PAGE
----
We have recently found that the combination of ovariectomy (OVX) and chronic restraint stress (CS) causes hippocampal pyramidal cell loss and cognitive dysfunction in female rats and that estrogen replacement prevents the OVX/CS-induced morphological and behavioral changes. In this study, to clarify the mechanisms underlying the OVX/CS-mediated memory impairment further, we examined the roles of cholinergic systems in the OVX/CS-induced memory impairment in mice. Female Slc:ICR strain mice were randomly divided into two groups: OVX and sham-operated groups. Two weeks after the operation, the mice of each group were further assigned to CS (6 h/day) or non-stress group. Following the 3-week-stress period, all mice were subjected to contextual fear conditioning, and context- and tone-dependent memory tests were conducted 1 or 24 h after the conditioning. Overburden with 3 weeks of CS from 2 weeks after OVX impaired context- and tone-dependent freezing and the OVX/CS caused significant Nissl-stained neuron-like cell loss in the hippocampal CA3 region, although OVX and CS alone did not cause such behavioral and histological changes. Replacement of 17β-estradiol for 5 weeks after OVX suppressed OVX/CS-induced memory impairment and hippocampal Nissl-positive cell loss. Furthermore, the OVX/CS mice exhibited a significant decrease in choline acetyltransferase in the hippocampus compared with other groups. The cholinesterase inhibitors donepezil and galantamine ameliorated OVX/CS-induced memory impairment. These data suggest that cholinergic dysfunction may be involved in the OVX/CS-induced conditioned fear memory impairment. Overall, our findings suggest that the OVX/CS mouse model is useful to study the mechanisms underlying estrogen loss-induced memory deficits.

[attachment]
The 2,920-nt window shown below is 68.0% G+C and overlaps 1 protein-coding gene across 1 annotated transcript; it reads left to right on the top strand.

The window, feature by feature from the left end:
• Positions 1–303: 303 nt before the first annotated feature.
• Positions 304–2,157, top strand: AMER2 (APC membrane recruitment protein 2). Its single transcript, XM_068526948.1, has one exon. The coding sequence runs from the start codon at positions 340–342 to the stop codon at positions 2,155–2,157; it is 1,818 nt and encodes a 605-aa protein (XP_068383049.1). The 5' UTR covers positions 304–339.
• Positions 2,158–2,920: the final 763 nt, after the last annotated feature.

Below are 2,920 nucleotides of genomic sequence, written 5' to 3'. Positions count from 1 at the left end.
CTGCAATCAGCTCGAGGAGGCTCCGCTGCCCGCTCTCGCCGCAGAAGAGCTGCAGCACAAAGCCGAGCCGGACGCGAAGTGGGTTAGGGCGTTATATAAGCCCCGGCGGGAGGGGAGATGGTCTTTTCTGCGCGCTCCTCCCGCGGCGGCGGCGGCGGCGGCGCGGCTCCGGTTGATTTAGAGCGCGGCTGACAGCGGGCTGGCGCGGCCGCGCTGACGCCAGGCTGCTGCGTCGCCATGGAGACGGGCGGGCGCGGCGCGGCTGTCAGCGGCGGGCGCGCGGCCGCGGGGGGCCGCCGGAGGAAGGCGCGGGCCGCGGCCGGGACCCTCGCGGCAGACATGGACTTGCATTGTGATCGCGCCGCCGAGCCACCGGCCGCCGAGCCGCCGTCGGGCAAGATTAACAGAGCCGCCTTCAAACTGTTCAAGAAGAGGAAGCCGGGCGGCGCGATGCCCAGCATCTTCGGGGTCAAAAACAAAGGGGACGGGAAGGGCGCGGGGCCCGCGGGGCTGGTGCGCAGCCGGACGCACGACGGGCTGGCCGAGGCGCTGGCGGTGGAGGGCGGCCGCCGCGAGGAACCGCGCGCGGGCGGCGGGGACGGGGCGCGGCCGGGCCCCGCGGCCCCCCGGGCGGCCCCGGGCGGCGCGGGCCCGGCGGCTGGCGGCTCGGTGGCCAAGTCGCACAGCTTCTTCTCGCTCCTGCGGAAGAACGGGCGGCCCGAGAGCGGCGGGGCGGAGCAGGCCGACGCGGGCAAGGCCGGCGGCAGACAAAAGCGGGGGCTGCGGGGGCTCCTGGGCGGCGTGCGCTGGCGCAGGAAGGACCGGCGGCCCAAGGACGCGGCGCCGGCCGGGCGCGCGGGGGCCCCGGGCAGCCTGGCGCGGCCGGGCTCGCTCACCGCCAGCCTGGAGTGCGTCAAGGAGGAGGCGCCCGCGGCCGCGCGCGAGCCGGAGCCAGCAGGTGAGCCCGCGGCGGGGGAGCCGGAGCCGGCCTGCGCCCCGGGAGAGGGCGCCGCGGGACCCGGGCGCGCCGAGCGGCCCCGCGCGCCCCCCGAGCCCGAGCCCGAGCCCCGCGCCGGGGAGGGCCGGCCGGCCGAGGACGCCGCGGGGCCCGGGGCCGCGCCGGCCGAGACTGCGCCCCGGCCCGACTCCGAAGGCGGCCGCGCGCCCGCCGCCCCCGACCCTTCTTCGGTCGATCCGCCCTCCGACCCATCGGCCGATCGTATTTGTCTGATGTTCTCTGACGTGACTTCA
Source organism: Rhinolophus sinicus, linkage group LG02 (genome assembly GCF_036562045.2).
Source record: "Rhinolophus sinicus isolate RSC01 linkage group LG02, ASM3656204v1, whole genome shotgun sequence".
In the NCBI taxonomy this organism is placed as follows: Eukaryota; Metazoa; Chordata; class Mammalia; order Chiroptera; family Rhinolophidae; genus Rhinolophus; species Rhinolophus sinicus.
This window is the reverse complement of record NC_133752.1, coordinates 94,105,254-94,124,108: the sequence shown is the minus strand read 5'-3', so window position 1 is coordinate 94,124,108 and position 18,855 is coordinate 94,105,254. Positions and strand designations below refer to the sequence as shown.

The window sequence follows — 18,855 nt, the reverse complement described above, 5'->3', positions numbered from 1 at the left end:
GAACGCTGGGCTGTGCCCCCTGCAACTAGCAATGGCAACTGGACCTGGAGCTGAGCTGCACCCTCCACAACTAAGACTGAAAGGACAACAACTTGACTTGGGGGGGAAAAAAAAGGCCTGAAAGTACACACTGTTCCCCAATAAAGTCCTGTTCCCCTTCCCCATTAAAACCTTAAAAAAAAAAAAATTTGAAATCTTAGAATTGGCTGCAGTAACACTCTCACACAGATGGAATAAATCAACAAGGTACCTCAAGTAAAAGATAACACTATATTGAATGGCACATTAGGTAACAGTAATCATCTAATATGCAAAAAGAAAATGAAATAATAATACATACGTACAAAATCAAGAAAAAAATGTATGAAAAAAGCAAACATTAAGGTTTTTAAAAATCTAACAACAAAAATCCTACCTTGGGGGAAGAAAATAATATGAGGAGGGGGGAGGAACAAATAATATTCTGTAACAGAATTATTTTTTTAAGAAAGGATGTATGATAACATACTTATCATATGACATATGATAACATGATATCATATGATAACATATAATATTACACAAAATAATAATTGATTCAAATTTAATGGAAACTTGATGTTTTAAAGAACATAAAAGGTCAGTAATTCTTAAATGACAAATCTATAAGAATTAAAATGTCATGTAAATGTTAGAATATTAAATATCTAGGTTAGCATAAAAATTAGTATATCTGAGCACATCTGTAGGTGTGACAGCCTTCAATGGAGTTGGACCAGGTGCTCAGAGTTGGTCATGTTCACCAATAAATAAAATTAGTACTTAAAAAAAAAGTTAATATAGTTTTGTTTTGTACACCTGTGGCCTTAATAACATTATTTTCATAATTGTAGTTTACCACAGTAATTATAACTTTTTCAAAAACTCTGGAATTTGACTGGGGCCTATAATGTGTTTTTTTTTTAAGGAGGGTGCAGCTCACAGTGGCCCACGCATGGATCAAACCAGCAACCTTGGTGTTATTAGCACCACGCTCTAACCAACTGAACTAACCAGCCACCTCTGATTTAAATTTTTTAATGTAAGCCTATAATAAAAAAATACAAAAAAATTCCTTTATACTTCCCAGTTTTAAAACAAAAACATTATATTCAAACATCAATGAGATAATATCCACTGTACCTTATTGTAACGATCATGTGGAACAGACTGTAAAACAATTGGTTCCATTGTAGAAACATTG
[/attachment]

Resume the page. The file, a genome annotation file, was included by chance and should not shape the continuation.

|Number of pages||13|
|Publication status||Published - 05-04-2012|
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